The Girl with Laughing Brown Eyes
"Joyce faced every crisis with cheerfulness and fortitude". So said a colleague of the young Australian nurse whose name is listed on the Scone War Memorial. She met her tragic death on Radji Beach, Banka Island in what is now Indonesia, on 16 February 1942.
Born in July 1907 in Scone, NSW Ada Joyce Bridge was commonly known as Joyce. Her family home was ‘Stoney Creek’, Belltrees, near Scone. As a young girl, Joyce loved the country life. She was a happy girl with a ready smile who enjoyed life to the full.
Joyce Bridge was accepted as a trainee nurse at St Luke's Hospital, Darlinghurst NSW, and commenced in February 1930. She sat for her Nurses Registration Exam in May 1934, passing all subjects.
A friend who graduated with Joyce remembered her as a very pleasant companion with a great sense of humour. She was highly regarded by doctors, patients and nursing staff. Some time after graduation Joyce left St Luke's and undertook private nursing.
Sister Bridge enlisted in the Australian Army Nursing Service in April 1941. She was posted to the 2/13th Australian General Hospital (AGH) and travelled to Singapore aboard the Australian Hospital Ship Wanganella, arriving in September 1941. Initially, she and nine other sisters were attached to 2/10th AGH at Malacca in Malaya. Although the clouds of war were building, the nurses still enjoyed off-duty activities as well as the social activities in their Mess. Joyce was highly respected for her commitment, skill and dedication. She enjoyed her work in the wards, gaining experience of nursing in the tropics and becoming acclimatised to the environment.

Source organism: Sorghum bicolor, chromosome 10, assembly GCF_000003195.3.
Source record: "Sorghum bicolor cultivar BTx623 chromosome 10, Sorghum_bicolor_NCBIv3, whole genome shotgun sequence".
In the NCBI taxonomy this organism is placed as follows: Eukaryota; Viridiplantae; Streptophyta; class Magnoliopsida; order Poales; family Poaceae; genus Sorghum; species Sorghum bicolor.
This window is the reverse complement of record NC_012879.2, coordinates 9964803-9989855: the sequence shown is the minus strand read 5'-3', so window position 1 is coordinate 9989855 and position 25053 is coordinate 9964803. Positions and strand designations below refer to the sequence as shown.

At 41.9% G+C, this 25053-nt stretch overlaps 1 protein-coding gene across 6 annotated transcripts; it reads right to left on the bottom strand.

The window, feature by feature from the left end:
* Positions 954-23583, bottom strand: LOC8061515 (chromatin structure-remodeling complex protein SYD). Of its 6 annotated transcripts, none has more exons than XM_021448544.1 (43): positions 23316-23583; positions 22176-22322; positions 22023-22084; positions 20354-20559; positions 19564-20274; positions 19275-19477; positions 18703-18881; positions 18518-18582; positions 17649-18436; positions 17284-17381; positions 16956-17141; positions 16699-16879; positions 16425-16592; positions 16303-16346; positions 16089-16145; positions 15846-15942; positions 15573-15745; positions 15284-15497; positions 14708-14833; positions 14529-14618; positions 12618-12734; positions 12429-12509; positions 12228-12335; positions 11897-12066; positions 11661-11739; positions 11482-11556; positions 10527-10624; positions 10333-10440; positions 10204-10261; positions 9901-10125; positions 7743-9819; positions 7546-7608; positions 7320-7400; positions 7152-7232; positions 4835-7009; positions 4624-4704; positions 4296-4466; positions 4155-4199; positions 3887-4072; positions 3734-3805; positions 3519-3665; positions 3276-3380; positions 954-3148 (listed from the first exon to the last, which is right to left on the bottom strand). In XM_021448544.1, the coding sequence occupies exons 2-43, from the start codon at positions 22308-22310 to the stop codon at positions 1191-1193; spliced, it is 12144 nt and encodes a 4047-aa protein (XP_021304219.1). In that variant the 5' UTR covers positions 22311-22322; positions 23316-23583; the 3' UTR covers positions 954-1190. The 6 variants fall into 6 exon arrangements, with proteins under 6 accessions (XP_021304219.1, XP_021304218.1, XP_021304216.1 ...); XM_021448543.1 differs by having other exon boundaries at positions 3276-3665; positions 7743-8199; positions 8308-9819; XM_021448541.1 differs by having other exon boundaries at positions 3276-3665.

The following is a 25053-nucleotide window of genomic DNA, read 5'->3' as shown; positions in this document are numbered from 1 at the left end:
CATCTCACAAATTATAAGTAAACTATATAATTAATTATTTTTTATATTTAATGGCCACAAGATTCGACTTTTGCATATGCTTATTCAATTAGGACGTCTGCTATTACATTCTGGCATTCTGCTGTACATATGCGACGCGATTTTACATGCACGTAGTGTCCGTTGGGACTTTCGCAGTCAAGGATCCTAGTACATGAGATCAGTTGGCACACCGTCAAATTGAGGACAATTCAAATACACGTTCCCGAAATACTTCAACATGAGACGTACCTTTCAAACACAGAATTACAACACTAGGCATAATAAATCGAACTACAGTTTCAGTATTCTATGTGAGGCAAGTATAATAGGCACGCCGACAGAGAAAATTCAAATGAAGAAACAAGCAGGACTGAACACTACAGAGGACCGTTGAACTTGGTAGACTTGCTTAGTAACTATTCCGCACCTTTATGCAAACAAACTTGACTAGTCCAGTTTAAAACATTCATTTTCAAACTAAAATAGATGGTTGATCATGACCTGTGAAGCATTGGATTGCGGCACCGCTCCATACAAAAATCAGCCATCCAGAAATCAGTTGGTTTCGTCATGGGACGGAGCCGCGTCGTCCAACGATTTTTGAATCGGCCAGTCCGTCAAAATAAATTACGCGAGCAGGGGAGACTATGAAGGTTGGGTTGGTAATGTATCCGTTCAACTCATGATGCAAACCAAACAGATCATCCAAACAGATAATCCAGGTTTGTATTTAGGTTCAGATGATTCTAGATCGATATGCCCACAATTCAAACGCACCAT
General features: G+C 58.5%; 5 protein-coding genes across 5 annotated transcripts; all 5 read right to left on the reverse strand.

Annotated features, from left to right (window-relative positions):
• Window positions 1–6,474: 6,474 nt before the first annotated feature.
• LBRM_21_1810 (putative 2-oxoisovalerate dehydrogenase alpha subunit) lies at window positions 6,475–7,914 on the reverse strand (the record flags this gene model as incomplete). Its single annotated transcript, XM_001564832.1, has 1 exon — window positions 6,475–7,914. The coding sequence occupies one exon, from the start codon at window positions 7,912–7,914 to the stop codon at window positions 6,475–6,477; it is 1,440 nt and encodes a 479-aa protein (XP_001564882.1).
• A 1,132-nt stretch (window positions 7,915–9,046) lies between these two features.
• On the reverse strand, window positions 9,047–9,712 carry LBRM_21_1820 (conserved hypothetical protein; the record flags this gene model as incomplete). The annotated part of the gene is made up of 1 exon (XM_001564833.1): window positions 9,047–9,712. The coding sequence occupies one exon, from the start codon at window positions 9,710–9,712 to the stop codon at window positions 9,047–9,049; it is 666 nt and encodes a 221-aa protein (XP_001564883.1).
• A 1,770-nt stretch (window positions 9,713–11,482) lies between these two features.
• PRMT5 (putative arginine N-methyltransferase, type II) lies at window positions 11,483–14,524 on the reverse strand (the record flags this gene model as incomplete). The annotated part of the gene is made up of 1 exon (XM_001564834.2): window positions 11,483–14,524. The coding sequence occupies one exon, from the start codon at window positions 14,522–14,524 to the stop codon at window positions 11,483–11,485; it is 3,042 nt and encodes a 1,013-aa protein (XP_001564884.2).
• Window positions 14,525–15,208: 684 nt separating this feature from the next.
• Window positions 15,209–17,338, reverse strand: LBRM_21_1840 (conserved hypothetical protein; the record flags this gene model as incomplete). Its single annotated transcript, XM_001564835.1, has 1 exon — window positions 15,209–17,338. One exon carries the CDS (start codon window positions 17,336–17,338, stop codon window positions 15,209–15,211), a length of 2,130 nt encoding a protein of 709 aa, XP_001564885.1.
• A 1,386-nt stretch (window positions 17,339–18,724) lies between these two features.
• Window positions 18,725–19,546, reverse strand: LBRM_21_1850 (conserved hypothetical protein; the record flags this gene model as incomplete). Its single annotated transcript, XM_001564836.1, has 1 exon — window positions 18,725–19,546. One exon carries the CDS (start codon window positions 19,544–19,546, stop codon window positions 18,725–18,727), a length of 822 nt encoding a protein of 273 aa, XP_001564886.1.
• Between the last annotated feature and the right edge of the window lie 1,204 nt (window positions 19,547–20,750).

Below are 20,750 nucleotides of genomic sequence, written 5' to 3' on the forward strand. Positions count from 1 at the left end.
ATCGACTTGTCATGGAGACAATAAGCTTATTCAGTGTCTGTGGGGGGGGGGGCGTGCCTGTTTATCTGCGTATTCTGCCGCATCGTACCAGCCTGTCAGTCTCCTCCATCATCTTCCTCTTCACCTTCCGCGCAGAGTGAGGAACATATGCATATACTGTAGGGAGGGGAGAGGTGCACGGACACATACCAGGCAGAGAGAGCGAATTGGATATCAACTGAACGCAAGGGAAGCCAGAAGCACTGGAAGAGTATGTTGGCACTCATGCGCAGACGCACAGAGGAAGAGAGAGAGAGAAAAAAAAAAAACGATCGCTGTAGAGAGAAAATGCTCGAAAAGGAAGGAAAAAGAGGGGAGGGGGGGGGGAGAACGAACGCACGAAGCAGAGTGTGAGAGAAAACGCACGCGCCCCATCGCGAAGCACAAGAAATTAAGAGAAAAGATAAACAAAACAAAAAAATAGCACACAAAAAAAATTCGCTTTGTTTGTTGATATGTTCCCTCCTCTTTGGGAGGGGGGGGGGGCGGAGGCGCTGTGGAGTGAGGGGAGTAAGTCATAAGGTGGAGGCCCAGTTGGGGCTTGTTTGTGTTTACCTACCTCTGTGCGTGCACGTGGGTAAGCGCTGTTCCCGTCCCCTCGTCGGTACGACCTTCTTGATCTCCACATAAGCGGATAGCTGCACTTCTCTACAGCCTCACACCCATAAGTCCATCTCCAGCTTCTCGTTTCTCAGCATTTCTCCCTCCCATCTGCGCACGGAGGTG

After landing at Kota Bahru on 8 December 1941 the Imperial Japanese rapidly advanced down the Malay Peninsula. In late January 1942, the nurses returned to Singapore however by the end of January Singapore was besieged by the Japanese. Sister Bridge was among those who stayed in the doomed city until the last moments. Finally, she and sixty-four of her colleagues were evacuated on 12 February aboard the SS Vyner Brooke. The ship was attacked from the air two days later and sank with the loss of many aboard. Joyce survived the sinking and eventually struggled ashore on Banka Island. She was one of the nurses on Radji Beach when Japanese troops arrived. After killing the men survivors, the Japanese ordered twenty-two of the nurses to wade into the sea, where they were gunned down. The remaining injured and wounded were killed where they lay.
It was to be over two years before her family learnt of her fate. In 1954, the Scone and District Branch of the Country Women’s Association dedicated its new Baby Health centre to the memory of Ada Joyce Bridge, the girl with laughing brown eyes, who was unafraid to face the horrors of war in her eagerness to help nurse the wounded and suffering.
One Life is Ours: the story of Ada Joyce Bridge. 1989 – Joan Crouch
On Radji Beach – 2012 – Ian Shaw